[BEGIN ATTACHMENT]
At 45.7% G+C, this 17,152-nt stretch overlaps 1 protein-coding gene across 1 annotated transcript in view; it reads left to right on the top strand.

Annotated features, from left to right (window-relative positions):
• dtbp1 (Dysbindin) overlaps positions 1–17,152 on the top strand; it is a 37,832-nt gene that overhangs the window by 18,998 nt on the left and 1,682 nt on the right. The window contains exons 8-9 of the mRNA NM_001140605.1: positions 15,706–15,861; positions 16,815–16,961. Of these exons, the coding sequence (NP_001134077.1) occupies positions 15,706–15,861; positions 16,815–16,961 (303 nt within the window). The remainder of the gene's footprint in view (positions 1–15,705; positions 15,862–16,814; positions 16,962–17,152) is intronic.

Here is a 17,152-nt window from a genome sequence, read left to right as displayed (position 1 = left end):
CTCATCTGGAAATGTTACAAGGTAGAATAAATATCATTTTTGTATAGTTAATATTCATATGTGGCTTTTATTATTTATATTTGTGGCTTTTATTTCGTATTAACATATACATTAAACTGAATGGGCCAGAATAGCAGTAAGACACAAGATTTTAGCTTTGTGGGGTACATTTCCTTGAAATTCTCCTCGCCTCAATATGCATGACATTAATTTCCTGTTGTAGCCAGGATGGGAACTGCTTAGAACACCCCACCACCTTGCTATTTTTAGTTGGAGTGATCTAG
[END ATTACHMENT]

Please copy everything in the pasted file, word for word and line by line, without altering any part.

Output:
At 45.7% G+C, this 17,152-nt stretch overlaps 1 protein-coding gene across 1 annotated transcript in view; it reads left to right on the top strand.

Annotated features, from left to right (window-relative positions):
• dtbp1 (Dysbindin) overlaps positions 1–17,152 on the top strand; it is a 37,832-nt gene that overhangs the window by 18,998 nt on the left and 1,682 nt on the right. The window contains exons 8-9 of the mRNA NM_001140605.1: positions 15,706–15,861; positions 16,815–16,961. Of these exons, the coding sequence (NP_001134077.1) occupies positions 15,706–15,861; positions 16,815–16,961 (303 nt within the window). The remainder of the gene's footprint in view (positions 1–15,705; positions 15,862–16,814; positions 16,962–17,152) is intronic.

Here is a 17,152-nt window from a genome sequence, read left to right as displayed (position 1 = left end):
CTCATCTGGAAATGTTACAAGGTAGAATAAATATCATTTTTGTATAGTTAATATTCATATGTGGCTTTTATTATTTATATTTGTGGCTTTTATTTCGTATTAACATATACATTAAACTGAATGGGCCAGAATAGCAGTAAGACACAAGATTTTAGCTTTGTGGGGTACATTTCCTTGAAATTCTCCTCGCCTCAATATGCATGACATTAATTTCCTGTTGTAGCCAGGATGGGAACTGCTTAGAACACCCCACCACCTTGCTATTTTTAGTTGGAGTGATCTAG